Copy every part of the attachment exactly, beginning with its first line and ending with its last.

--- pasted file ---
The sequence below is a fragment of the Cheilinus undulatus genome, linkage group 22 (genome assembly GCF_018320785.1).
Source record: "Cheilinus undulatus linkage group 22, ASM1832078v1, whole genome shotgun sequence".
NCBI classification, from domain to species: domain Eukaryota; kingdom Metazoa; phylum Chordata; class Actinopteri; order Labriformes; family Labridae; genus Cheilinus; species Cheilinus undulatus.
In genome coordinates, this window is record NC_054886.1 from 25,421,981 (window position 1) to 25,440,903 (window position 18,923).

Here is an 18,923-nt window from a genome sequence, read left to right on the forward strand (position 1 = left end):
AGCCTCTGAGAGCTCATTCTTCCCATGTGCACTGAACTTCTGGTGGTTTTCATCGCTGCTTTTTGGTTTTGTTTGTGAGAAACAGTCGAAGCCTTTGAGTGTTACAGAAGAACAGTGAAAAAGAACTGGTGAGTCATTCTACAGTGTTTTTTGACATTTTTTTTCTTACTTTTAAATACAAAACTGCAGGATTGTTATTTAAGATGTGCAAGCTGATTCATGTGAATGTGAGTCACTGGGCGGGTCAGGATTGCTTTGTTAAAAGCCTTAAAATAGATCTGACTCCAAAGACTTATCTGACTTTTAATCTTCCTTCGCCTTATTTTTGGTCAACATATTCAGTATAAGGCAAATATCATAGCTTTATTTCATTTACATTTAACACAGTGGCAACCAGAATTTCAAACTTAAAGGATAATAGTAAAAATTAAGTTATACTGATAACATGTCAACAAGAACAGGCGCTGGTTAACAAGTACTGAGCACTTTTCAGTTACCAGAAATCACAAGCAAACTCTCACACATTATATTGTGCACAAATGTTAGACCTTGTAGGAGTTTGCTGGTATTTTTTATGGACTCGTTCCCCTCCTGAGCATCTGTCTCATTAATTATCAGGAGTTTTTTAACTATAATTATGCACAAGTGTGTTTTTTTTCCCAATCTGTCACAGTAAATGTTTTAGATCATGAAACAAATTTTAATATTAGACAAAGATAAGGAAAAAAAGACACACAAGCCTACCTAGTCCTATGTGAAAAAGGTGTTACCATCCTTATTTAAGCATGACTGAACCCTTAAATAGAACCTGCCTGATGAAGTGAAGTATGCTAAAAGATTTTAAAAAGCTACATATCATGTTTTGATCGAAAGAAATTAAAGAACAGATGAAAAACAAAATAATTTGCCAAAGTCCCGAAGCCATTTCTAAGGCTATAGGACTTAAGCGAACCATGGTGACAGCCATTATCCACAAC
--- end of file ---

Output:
The sequence below is a fragment of the Cheilinus undulatus genome, linkage group 22 (genome assembly GCF_018320785.1).
Source record: "Cheilinus undulatus linkage group 22, ASM1832078v1, whole genome shotgun sequence".
NCBI classification, from domain to species: domain Eukaryota; kingdom Metazoa; phylum Chordata; class Actinopteri; order Labriformes; family Labridae; genus Cheilinus; species Cheilinus undulatus.
In genome coordinates, this window is record NC_054886.1 from 25,421,981 (window position 1) to 25,440,903 (window position 18,923).

Here is an 18,923-nt window from a genome sequence, read left to right on the forward strand (position 1 = left end):
AGCCTCTGAGAGCTCATTCTTCCCATGTGCACTGAACTTCTGGTGGTTTTCATCGCTGCTTTTTGGTTTTGTTTGTGAGAAACAGTCGAAGCCTTTGAGTGTTACAGAAGAACAGTGAAAAAGAACTGGTGAGTCATTCTACAGTGTTTTTTGACATTTTTTTTCTTACTTTTAAATACAAAACTGCAGGATTGTTATTTAAGATGTGCAAGCTGATTCATGTGAATGTGAGTCACTGGGCGGGTCAGGATTGCTTTGTTAAAAGCCTTAAAATAGATCTGACTCCAAAGACTTATCTGACTTTTAATCTTCCTTCGCCTTATTTTTGGTCAACATATTCAGTATAAGGCAAATATCATAGCTTTATTTCATTTACATTTAACACAGTGGCAACCAGAATTTCAAACTTAAAGGATAATAGTAAAAATTAAGTTATACTGATAACATGTCAACAAGAACAGGCGCTGGTTAACAAGTACTGAGCACTTTTCAGTTACCAGAAATCACAAGCAAACTCTCACACATTATATTGTGCACAAATGTTAGACCTTGTAGGAGTTTGCTGGTATTTTTTATGGACTCGTTCCCCTCCTGAGCATCTGTCTCATTAATTATCAGGAGTTTTTTAACTATAATTATGCACAAGTGTGTTTTTTTTCCCAATCTGTCACAGTAAATGTTTTAGATCATGAAACAAATTTTAATATTAGACAAAGATAAGGAAAAAAAGACACACAAGCCTACCTAGTCCTATGTGAAAAAGGTGTTACCATCCTTATTTAAGCATGACTGAACCCTTAAATAGAACCTGCCTGATGAAGTGAAGTATGCTAAAAGATTTTAAAAAGCTACATATCATGTTTTGATCGAAAGAAATTAAAGAACAGATGAAAAACAAAATAATTTGCCAAAGTCCCGAAGCCATTTCTAAGGCTATAGGACTTAAGCGAACCATGGTGACAGCCATTATCCACAAC